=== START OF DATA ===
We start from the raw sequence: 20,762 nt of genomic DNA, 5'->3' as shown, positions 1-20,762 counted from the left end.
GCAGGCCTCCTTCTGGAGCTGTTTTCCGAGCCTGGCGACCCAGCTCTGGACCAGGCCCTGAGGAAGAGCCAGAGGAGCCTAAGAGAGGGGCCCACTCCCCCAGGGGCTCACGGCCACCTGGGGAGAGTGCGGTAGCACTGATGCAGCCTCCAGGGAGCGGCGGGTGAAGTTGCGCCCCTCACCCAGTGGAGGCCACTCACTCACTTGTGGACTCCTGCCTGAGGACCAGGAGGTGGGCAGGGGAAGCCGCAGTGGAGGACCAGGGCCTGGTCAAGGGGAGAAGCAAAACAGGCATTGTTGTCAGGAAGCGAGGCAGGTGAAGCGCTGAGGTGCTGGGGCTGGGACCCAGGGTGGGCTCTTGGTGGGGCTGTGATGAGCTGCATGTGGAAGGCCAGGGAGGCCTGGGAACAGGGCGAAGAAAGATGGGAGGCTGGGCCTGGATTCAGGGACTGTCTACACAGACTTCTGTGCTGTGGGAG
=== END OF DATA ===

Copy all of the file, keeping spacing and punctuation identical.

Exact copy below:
We start from the raw sequence: 20,762 nt of genomic DNA, 5'->3' as shown, positions 1-20,762 counted from the left end.
GCAGGCCTCCTTCTGGAGCTGTTTTCCGAGCCTGGCGACCCAGCTCTGGACCAGGCCCTGAGGAAGAGCCAGAGGAGCCTAAGAGAGGGGCCCACTCCCCCAGGGGCTCACGGCCACCTGGGGAGAGTGCGGTAGCACTGATGCAGCCTCCAGGGAGCGGCGGGTGAAGTTGCGCCCCTCACCCAGTGGAGGCCACTCACTCACTTGTGGACTCCTGCCTGAGGACCAGGAGGTGGGCAGGGGAAGCCGCAGTGGAGGACCAGGGCCTGGTCAAGGGGAGAAGCAAAACAGGCATTGTTGTCAGGAAGCGAGGCAGGTGAAGCGCTGAGGTGCTGGGGCTGGGACCCAGGGTGGGCTCTTGGTGGGGCTGTGATGAGCTGCATGTGGAAGGCCAGGGAGGCCTGGGAACAGGGCGAAGAAAGATGGGAGGCTGGGCCTGGATTCAGGGACTGTCTACACAGACTTCTGTGCTGTGGGAG